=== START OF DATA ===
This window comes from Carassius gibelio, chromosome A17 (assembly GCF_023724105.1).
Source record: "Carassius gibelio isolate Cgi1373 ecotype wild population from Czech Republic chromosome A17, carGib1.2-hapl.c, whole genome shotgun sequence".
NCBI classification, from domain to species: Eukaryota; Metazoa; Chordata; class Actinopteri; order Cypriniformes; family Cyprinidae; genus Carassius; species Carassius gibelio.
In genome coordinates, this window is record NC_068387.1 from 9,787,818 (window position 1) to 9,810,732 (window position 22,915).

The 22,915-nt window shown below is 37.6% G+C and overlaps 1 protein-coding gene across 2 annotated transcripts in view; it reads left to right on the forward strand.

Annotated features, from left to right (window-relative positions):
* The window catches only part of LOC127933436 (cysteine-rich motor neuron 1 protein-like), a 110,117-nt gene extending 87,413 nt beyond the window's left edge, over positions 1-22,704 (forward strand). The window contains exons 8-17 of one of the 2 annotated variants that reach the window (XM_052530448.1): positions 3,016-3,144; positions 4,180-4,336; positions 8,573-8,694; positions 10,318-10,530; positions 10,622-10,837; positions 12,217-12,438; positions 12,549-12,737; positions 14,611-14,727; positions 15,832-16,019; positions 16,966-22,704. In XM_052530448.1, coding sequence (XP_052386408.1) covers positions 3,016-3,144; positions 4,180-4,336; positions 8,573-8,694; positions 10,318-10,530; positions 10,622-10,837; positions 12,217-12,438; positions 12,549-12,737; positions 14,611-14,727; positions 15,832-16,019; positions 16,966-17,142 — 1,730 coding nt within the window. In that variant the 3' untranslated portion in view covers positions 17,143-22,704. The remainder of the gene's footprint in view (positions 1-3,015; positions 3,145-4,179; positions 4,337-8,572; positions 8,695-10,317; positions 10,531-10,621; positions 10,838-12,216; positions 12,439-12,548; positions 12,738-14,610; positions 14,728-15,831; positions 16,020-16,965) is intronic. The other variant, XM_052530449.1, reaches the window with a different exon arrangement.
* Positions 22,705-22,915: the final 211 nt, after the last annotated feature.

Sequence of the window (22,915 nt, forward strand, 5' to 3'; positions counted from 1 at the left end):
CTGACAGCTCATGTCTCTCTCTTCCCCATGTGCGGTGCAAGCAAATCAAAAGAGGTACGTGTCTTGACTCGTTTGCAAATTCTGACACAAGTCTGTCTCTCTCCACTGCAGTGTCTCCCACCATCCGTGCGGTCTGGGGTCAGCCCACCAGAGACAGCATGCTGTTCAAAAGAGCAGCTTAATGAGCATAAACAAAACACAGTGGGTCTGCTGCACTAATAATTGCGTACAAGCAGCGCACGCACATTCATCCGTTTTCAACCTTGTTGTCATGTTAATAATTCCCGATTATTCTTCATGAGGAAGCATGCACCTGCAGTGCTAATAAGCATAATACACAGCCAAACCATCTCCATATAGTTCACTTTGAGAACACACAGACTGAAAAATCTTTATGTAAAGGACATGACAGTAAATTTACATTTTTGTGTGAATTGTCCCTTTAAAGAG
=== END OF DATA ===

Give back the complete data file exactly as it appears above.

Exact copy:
This window comes from Carassius gibelio, chromosome A17 (assembly GCF_023724105.1).
Source record: "Carassius gibelio isolate Cgi1373 ecotype wild population from Czech Republic chromosome A17, carGib1.2-hapl.c, whole genome shotgun sequence".
NCBI classification, from domain to species: Eukaryota; Metazoa; Chordata; class Actinopteri; order Cypriniformes; family Cyprinidae; genus Carassius; species Carassius gibelio.
In genome coordinates, this window is record NC_068387.1 from 9,787,818 (window position 1) to 9,810,732 (window position 22,915).

The 22,915-nt window shown below is 37.6% G+C and overlaps 1 protein-coding gene across 2 annotated transcripts in view; it reads left to right on the forward strand.

Annotated features, from left to right (window-relative positions):
* The window catches only part of LOC127933436 (cysteine-rich motor neuron 1 protein-like), a 110,117-nt gene extending 87,413 nt beyond the window's left edge, over positions 1-22,704 (forward strand). The window contains exons 8-17 of one of the 2 annotated variants that reach the window (XM_052530448.1): positions 3,016-3,144; positions 4,180-4,336; positions 8,573-8,694; positions 10,318-10,530; positions 10,622-10,837; positions 12,217-12,438; positions 12,549-12,737; positions 14,611-14,727; positions 15,832-16,019; positions 16,966-22,704. In XM_052530448.1, coding sequence (XP_052386408.1) covers positions 3,016-3,144; positions 4,180-4,336; positions 8,573-8,694; positions 10,318-10,530; positions 10,622-10,837; positions 12,217-12,438; positions 12,549-12,737; positions 14,611-14,727; positions 15,832-16,019; positions 16,966-17,142 — 1,730 coding nt within the window. In that variant the 3' untranslated portion in view covers positions 17,143-22,704. The remainder of the gene's footprint in view (positions 1-3,015; positions 3,145-4,179; positions 4,337-8,572; positions 8,695-10,317; positions 10,531-10,621; positions 10,838-12,216; positions 12,439-12,548; positions 12,738-14,610; positions 14,728-15,831; positions 16,020-16,965) is intronic. The other variant, XM_052530449.1, reaches the window with a different exon arrangement.
* Positions 22,705-22,915: the final 211 nt, after the last annotated feature.

Sequence of the window (22,915 nt, forward strand, 5' to 3'; positions counted from 1 at the left end):
CTGACAGCTCATGTCTCTCTCTTCCCCATGTGCGGTGCAAGCAAATCAAAAGAGGTACGTGTCTTGACTCGTTTGCAAATTCTGACACAAGTCTGTCTCTCTCCACTGCAGTGTCTCCCACCATCCGTGCGGTCTGGGGTCAGCCCACCAGAGACAGCATGCTGTTCAAAAGAGCAGCTTAATGAGCATAAACAAAACACAGTGGGTCTGCTGCACTAATAATTGCGTACAAGCAGCGCACGCACATTCATCCGTTTTCAACCTTGTTGTCATGTTAATAATTCCCGATTATTCTTCATGAGGAAGCATGCACCTGCAGTGCTAATAAGCATAATACACAGCCAAACCATCTCCATATAGTTCACTTTGAGAACACACAGACTGAAAAATCTTTATGTAAAGGACATGACAGTAAATTTACATTTTTGTGTGAATTGTCCCTTTAAAGAG